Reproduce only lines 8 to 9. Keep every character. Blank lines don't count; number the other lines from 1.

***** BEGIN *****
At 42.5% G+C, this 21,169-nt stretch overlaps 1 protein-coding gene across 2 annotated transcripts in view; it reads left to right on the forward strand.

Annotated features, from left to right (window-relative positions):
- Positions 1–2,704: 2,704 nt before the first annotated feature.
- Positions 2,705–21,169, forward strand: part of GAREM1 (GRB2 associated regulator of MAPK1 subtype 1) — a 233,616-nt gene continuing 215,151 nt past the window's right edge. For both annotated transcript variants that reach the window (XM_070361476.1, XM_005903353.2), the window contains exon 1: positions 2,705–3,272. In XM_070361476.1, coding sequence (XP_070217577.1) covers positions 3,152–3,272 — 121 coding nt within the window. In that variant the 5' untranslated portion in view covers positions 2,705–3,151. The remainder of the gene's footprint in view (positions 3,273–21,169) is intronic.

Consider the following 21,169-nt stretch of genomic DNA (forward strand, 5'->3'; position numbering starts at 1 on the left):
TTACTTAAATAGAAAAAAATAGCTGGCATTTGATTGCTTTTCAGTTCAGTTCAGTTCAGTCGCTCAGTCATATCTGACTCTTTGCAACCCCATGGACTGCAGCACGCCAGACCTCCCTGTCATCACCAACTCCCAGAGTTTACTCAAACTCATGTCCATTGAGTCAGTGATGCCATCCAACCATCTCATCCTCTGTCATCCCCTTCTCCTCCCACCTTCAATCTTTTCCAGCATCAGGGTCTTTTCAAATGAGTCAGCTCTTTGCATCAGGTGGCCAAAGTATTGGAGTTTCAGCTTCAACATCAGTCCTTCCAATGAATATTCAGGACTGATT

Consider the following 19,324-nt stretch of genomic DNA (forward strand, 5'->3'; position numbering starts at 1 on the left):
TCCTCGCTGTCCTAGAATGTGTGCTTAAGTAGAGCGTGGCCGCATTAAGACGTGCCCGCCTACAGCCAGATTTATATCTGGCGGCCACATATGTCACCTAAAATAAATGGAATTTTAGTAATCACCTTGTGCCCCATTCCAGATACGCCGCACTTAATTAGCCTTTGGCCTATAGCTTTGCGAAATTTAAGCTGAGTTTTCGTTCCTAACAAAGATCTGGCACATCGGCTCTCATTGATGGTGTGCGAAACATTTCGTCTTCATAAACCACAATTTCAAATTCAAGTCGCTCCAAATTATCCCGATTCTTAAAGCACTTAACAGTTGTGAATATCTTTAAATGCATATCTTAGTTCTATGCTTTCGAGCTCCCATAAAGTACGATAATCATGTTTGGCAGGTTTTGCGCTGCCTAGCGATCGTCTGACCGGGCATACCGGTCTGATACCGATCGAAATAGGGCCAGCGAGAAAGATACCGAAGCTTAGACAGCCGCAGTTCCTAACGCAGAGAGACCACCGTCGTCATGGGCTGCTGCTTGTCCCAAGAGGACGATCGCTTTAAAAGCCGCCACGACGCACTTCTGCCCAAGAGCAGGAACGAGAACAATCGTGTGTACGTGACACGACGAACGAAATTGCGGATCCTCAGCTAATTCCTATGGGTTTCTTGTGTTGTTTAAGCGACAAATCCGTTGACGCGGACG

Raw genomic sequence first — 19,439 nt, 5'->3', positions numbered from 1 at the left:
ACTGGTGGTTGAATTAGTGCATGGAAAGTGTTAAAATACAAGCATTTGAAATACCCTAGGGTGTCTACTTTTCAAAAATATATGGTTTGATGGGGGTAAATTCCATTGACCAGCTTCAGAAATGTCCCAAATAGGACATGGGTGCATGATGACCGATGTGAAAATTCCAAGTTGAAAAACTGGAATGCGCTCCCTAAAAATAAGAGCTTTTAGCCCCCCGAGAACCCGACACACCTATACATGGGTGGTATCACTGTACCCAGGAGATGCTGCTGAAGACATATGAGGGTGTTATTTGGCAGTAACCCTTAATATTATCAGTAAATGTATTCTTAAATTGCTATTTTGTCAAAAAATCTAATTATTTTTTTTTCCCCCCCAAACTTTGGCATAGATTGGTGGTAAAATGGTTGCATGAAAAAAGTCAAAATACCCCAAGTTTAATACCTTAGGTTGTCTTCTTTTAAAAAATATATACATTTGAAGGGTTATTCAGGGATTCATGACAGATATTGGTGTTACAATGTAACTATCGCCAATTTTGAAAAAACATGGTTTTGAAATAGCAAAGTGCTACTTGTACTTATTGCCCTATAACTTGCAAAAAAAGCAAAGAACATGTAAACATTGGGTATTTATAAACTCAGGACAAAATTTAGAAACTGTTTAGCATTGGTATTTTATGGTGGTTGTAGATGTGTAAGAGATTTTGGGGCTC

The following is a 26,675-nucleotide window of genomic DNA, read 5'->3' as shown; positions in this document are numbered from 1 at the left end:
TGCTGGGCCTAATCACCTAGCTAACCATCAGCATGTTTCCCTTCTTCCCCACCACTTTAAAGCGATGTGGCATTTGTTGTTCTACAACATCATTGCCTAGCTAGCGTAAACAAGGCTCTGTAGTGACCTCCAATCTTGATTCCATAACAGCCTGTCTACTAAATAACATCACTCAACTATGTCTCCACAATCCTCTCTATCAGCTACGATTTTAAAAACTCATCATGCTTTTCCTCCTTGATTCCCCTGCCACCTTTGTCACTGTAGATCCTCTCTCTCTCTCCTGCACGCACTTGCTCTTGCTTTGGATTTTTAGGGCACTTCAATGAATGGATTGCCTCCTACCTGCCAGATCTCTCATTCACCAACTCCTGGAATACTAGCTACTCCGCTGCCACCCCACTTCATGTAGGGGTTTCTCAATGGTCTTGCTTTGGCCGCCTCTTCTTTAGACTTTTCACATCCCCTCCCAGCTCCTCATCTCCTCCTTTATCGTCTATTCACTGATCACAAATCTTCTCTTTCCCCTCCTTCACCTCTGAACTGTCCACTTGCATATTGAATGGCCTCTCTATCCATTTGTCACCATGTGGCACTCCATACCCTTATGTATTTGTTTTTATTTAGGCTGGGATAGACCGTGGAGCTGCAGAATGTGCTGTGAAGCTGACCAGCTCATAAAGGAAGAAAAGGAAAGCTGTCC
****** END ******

TCCTCGCTGTCCTAGAATGTGTGCTTAAGTAGAGCGTGGCCGCATTAAGACGTGCCCGCCTACAGCCAGATTTATATCTGGCGGCCACATATGTCACCTAAAATAAATGGAATTTTAGTAATCACCTTGTGCCCCATTCCAGATACGCCGCACTTAATTAGCCTTTGGCCTATAGCTTTGCGAAATTTAAGCTGAGTTTTCGTTCCTAACAAAGATCTGGCACATCGGCTCTCATTGATGGTGTGCGAAACATTTCGTCTTCATAAACCACAATTTCAAATTCAAGTCGCTCCAAATTATCCCGATTCTTAAAGCACTTAACAGTTGTGAATATCTTTAAATGCATATCTTAGTTCTATGCTTTCGAGCTCCCATAAAGTACGATAATCATGTTTGGCAGGTTTTGCGCTGCCTAGCGATCGTCTGACCGGGCATACCGGTCTGATACCGATCGAAATAGGGCCAGCGAGAAAGATACCGAAGCTTAGACAGCCGCAGTTCCTAACGCAGAGAGACCACCGTCGTCATGGGCTGCTGCTTGTCCCAAGAGGACGATCGCTTTAAAAGCCGCCACGACGCACTTCTGCCCAAGAGCAGGAACGAGAACAATCGTGTGTACGTGACACGACGAACGAAATTGCGGATCCTCAGCTAATTCCTATGGGTTTCTTGTGTTGTTTAAGCGACAAATCCGTTGACGCGGACG

Raw genomic sequence first — 19,439 nt, 5'->3', positions numbered from 1 at the left: